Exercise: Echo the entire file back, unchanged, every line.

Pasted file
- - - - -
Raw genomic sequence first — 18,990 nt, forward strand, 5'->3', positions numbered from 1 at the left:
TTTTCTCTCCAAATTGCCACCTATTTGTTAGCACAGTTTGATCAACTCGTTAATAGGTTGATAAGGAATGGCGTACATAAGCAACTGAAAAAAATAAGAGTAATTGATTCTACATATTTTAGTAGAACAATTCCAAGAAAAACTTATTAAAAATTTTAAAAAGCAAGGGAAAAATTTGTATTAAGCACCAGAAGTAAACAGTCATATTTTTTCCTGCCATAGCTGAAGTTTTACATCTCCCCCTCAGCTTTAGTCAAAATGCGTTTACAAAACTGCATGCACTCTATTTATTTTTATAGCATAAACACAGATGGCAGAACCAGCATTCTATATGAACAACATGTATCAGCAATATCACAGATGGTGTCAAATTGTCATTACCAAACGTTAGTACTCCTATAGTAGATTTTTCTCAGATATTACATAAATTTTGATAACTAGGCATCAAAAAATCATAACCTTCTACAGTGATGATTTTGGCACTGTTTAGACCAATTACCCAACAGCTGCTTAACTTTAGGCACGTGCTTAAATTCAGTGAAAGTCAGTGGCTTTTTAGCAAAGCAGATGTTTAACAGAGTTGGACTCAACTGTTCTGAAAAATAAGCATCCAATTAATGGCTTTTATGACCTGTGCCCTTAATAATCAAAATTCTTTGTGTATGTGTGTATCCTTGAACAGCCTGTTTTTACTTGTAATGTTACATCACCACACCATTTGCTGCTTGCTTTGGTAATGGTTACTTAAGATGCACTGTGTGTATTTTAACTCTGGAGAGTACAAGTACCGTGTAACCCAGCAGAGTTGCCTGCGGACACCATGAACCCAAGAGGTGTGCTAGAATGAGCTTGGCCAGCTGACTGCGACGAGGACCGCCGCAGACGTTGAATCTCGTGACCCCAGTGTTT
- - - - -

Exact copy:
Raw genomic sequence first — 18,990 nt, forward strand, 5'->3', positions numbered from 1 at the left:
TTTTCTCTCCAAATTGCCACCTATTTGTTAGCACAGTTTGATCAACTCGTTAATAGGTTGATAAGGAATGGCGTACATAAGCAACTGAAAAAAATAAGAGTAATTGATTCTACATATTTTAGTAGAACAATTCCAAGAAAAACTTATTAAAAATTTTAAAAAGCAAGGGAAAAATTTGTATTAAGCACCAGAAGTAAACAGTCATATTTTTTCCTGCCATAGCTGAAGTTTTACATCTCCCCCTCAGCTTTAGTCAAAATGCGTTTACAAAACTGCATGCACTCTATTTATTTTTATAGCATAAACACAGATGGCAGAACCAGCATTCTATATGAACAACATGTATCAGCAATATCACAGATGGTGTCAAATTGTCATTACCAAACGTTAGTACTCCTATAGTAGATTTTTCTCAGATATTACATAAATTTTGATAACTAGGCATCAAAAAATCATAACCTTCTACAGTGATGATTTTGGCACTGTTTAGACCAATTACCCAACAGCTGCTTAACTTTAGGCACGTGCTTAAATTCAGTGAAAGTCAGTGGCTTTTTAGCAAAGCAGATGTTTAACAGAGTTGGACTCAACTGTTCTGAAAAATAAGCATCCAATTAATGGCTTTTATGACCTGTGCCCTTAATAATCAAAATTCTTTGTGTATGTGTGTATCCTTGAACAGCCTGTTTTTACTTGTAATGTTACATCACCACACCATTTGCTGCTTGCTTTGGTAATGGTTACTTAAGATGCACTGTGTGTATTTTAACTCTGGAGAGTACAAGTACCGTGTAACCCAGCAGAGTTGCCTGCGGACACCATGAACCCAAGAGGTGTGCTAGAATGAGCTTGGCCAGCTGACTGCGACGAGGACCGCCGCAGACGTTGAATCTCGTGACCCCAGTGTTT